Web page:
WASHINGTON (UPI) — The U.S. Food and Drug Administration said Thursday it was able to trace an E. coli outbreak to a California farm.
The FDA’s investigation identified a positive sample result for the outbreak strain in the sediment of a local irrigation reservoir used by Adam Bros. Farms in Santa Barbara County. The agency said the farm has been cooperating with the outbreak investigation and hasn’t shipped any romaine lettuce since Nov. 20.
So far 59 people in 15 states have been sickened by the E. coli strand with the last reported illness onset date being Nov. 16.
Despite locating an outbreak of the strain at the Adam Bros. farm, it is too soon to determine whether the outbreak has concluded, officials said.
“As of Dec. 13, our investigation yielded records from five restaurants in four different states that have identified 11 different distributors, nine different growers, and eight different farms as potential sources of contaminated romaine lettuce,” the FDA said.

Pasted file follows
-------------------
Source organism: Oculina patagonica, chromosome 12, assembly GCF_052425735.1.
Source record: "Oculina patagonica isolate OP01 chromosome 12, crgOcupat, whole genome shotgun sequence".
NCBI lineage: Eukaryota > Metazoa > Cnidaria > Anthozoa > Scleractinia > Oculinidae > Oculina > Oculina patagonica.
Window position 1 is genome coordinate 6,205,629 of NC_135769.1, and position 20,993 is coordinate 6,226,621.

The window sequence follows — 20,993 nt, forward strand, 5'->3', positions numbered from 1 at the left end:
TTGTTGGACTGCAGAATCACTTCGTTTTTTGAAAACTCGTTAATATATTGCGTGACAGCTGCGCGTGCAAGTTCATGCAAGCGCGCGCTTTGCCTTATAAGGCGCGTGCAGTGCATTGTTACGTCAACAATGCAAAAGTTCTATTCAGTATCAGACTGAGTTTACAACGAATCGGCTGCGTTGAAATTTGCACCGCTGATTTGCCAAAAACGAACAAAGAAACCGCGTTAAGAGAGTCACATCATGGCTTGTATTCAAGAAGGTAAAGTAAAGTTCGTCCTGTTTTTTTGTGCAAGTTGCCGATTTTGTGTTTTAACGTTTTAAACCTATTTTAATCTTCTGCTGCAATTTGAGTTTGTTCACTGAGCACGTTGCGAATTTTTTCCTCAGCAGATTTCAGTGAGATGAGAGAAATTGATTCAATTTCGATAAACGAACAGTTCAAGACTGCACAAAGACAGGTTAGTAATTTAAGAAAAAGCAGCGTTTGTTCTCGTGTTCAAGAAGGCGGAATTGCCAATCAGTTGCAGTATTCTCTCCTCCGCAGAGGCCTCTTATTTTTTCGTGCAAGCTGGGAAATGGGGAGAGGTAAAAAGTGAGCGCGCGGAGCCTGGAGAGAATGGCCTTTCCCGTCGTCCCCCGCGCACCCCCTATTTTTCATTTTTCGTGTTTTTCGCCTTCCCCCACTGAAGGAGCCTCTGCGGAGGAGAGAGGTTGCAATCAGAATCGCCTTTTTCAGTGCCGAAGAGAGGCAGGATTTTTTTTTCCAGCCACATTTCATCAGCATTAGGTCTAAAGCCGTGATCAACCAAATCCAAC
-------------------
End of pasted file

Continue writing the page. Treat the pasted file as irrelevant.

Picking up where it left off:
As a result of the finding, the FDA revised its recommendations for consumers, stating there is no longer a reason for consumers to avoid romaine lettuce from San Luis Obispo, Santa Cruz and Ventura counties, in California, provided it was harvested after Nov. 23.
Additionally the agency said romaine harvested outside those areas and greenhouse-grown romaine don’t appear to be part related to the current outbreak and there is no reason for consumers to avoid lettuce from those sources.
“If consumers, retailers, and food service facilities are unable to confirm that romaine lettuce products are from unaffected sources, we urge that these products not be purchased, or if the products have already purchased, they should be discarded or returned to the place of purchase,” the FDA said.
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